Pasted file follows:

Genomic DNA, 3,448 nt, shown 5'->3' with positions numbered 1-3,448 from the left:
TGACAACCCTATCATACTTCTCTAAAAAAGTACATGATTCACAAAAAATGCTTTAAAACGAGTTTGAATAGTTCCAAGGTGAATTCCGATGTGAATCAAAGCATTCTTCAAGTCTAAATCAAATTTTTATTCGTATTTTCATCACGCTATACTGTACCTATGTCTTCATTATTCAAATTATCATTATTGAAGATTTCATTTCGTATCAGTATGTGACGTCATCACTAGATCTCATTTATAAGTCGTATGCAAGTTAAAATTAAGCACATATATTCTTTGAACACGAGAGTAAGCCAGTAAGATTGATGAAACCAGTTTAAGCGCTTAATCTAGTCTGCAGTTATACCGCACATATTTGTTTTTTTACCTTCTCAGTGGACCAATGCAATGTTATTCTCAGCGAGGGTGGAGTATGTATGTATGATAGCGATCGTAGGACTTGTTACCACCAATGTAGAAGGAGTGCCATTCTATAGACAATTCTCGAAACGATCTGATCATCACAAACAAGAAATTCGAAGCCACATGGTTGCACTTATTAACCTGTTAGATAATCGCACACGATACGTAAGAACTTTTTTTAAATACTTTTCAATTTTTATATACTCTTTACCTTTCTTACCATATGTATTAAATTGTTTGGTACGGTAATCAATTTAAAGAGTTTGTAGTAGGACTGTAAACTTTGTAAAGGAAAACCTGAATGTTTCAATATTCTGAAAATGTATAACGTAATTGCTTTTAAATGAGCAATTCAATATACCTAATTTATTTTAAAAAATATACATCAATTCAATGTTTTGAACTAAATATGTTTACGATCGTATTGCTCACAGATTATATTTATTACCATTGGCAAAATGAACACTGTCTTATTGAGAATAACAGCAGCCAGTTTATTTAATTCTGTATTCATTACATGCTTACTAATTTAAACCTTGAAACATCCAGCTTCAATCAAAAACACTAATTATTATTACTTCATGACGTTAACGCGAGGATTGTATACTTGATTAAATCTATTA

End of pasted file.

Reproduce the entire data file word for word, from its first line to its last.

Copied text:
Genomic DNA, 3,448 nt, shown 5'->3' with positions numbered 1-3,448 from the left:
TGACAACCCTATCATACTTCTCTAAAAAAGTACATGATTCACAAAAAATGCTTTAAAACGAGTTTGAATAGTTCCAAGGTGAATTCCGATGTGAATCAAAGCATTCTTCAAGTCTAAATCAAATTTTTATTCGTATTTTCATCACGCTATACTGTACCTATGTCTTCATTATTCAAATTATCATTATTGAAGATTTCATTTCGTATCAGTATGTGACGTCATCACTAGATCTCATTTATAAGTCGTATGCAAGTTAAAATTAAGCACATATATTCTTTGAACACGAGAGTAAGCCAGTAAGATTGATGAAACCAGTTTAAGCGCTTAATCTAGTCTGCAGTTATACCGCACATATTTGTTTTTTTACCTTCTCAGTGGACCAATGCAATGTTATTCTCAGCGAGGGTGGAGTATGTATGTATGATAGCGATCGTAGGACTTGTTACCACCAATGTAGAAGGAGTGCCATTCTATAGACAATTCTCGAAACGATCTGATCATCACAAACAAGAAATTCGAAGCCACATGGTTGCACTTATTAACCTGTTAGATAATCGCACACGATACGTAAGAACTTTTTTTAAATACTTTTCAATTTTTATATACTCTTTACCTTTCTTACCATATGTATTAAATTGTTTGGTACGGTAATCAATTTAAAGAGTTTGTAGTAGGACTGTAAACTTTGTAAAGGAAAACCTGAATGTTTCAATATTCTGAAAATGTATAACGTAATTGCTTTTAAATGAGCAATTCAATATACCTAATTTATTTTAAAAAATATACATCAATTCAATGTTTTGAACTAAATATGTTTACGATCGTATTGCTCACAGATTATATTTATTACCATTGGCAAAATGAACACTGTCTTATTGAGAATAACAGCAGCCAGTTTATTTAATTCTGTATTCATTACATGCTTACTAATTTAAACCTTGAAACATCCAGCTTCAATCAAAAACACTAATTATTATTACTTCATGACGTTAACGCGAGGATTGTATACTTGATTAAATCTATTA